Our journey is in its final hours.
On Saturday morning, we boarded our bus and headed south and east from Jerusalem along the Dead Sea to Masada--a rock plateau. On it are the remains of yet another monument to Herod the Great's architectural achievements. Herod built one of his palaces there and fortified the mountain in 37 BCE. Masada is most commonly remembered for the siege Roman laid there in 73 CE against a group of Jewish fighters known as the Sicarii. The Jewish group overtook Masada in 66 BCE and inhabited it as a place of refuge and resistance. It took many, many months before the Romans succeeded in taking the mountain. The remains of the Roman encampments and walls they built to surround the mountain are still visible today. When the Romans finally succeeded in breaching the hilltop they discovered that all 960 and inhabitants had committed a mass suicide. According to the ancient historian, Josephus, only two women and five children were found alive. We had an easier time of getting on the mountain--we took the cable car!
We then drove north along the Dead Sea to view the remains of the ancient community of Qumran. It is believed a group of Essenes--a highly religious, apocalyptic Jewish sect--settled there around 100 BCE. They were preparing for the end of the world. Qumran is best known for the Dead Sea Scrolls that were discovered there in 1947 by a shepherd boy looking for lost sheep. Before the discovery of these scrolls, the earliest copies of Old Testament texts we had dated from around the 10th Century CE. These scrolls dated back to 400 BCE and contained portions of every book in the Old Testament except for Esther. A stunning discovery by any measure.
After eating lunch, we drove a bit further north to a place on the Dead Sea where those who wished could go for a float. About half the group did.
We then headed back to the hotel. That night we gathered in the dining room for what would be our "Last Supper" together. Five of our group would be leaving first thing Sunday for a few days in Jordan to visit the site of Petra. After the meal, we lingered and shared reflections of our experiences of the trip. All agreed, it was a phenomenal trip: the encounter with the land; the connection of events and people of the Bible to actual places and landscapes; the amazing expertise of our guide, Steve Notley, who made ALL those connections possible; the encounter with the contemporary tension between the Israelis and the Palestinians; the experience of being in the Old City--the Temple Mount, the Western Wall, the Church of the Holy Sepulchre....); and finally, the way the group functioned so well together. It really has been a wonderful trip with a really incredible group of travelers.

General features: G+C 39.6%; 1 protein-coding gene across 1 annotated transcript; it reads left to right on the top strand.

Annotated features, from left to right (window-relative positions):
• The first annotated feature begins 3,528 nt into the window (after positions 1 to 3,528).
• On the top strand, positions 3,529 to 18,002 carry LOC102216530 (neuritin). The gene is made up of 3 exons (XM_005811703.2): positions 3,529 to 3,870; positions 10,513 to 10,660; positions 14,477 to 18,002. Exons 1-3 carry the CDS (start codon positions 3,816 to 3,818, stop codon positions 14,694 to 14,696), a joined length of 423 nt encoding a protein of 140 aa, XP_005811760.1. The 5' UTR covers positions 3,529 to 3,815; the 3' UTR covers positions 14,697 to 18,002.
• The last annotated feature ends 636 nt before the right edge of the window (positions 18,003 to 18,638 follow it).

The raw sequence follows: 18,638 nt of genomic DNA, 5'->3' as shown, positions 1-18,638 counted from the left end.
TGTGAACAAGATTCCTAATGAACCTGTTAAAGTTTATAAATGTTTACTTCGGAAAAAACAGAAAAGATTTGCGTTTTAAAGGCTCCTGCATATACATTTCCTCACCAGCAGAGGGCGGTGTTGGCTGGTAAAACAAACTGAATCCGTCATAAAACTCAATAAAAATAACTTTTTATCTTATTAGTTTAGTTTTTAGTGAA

Sunday was a free day before we pack up and load up our bus at 2:00 a.m. Monday morning to head to the airport in Tel Aviv for our 6:30 a.m. flight. We all went in many and various directions--many retracing visits to museums and the streets of the Old City and doing some final shopping. Several of us rose at 4:45 a.m. to attend the Latin Mass at the Church of the Holy Sepulchre. It took place in the Church, just outside the burial place of Jesus--the site of the Resurrection. Like the women on Easter morning, early on Sunday, the day after the Sabbath, we went to the tomb. Not many chances to do that!
Later that morning, Steve Notley and I met up with Zac, a friend of Steve's--a Palestinian who owns a shop in the Christian Quarter of the Old City. He drove the two of us to the ancient city of Hebron where there is a Mosque/Synagogue (the building is divided) that contains the tombs of Abraham and Sarah, Isaac and Rebekah, Jacob and Leah. It is a city that is disrupted often by violence between Jews and Palestinians. It was a fascinating visit--amid signs of tension,, there was a thriving city and people who could not be more friendly and welcoming.
After returning that afternoon, Steve and I had the opportunity to have dinner with Estephan Salameh--the person we met with on Thursday who is a primary policy adviser to the Prime Minister in the Palestinian Authority....and a fellow Christian. At one point in our conversation, he spoke of how much he has gained of late from his reading of a book by Martin Luther King, Jr. It gave him hope that there would be peace and reconciliation in the land one day--but not without courageous leadership on all sides and mutual trust. It was a wonderful and hope-filled conversation even as he acquainted us again wth the deep complexities of the contemporary situation.
After dinner, we stepped out onto the balcony of the Notre Dame Hotel just outside where we had shared our meal. I snapped one last picture of Jerusalem and thought again to the ancient Priestly blessing. A fitting benediction to our journey and our abiding prayer for this Holy Land: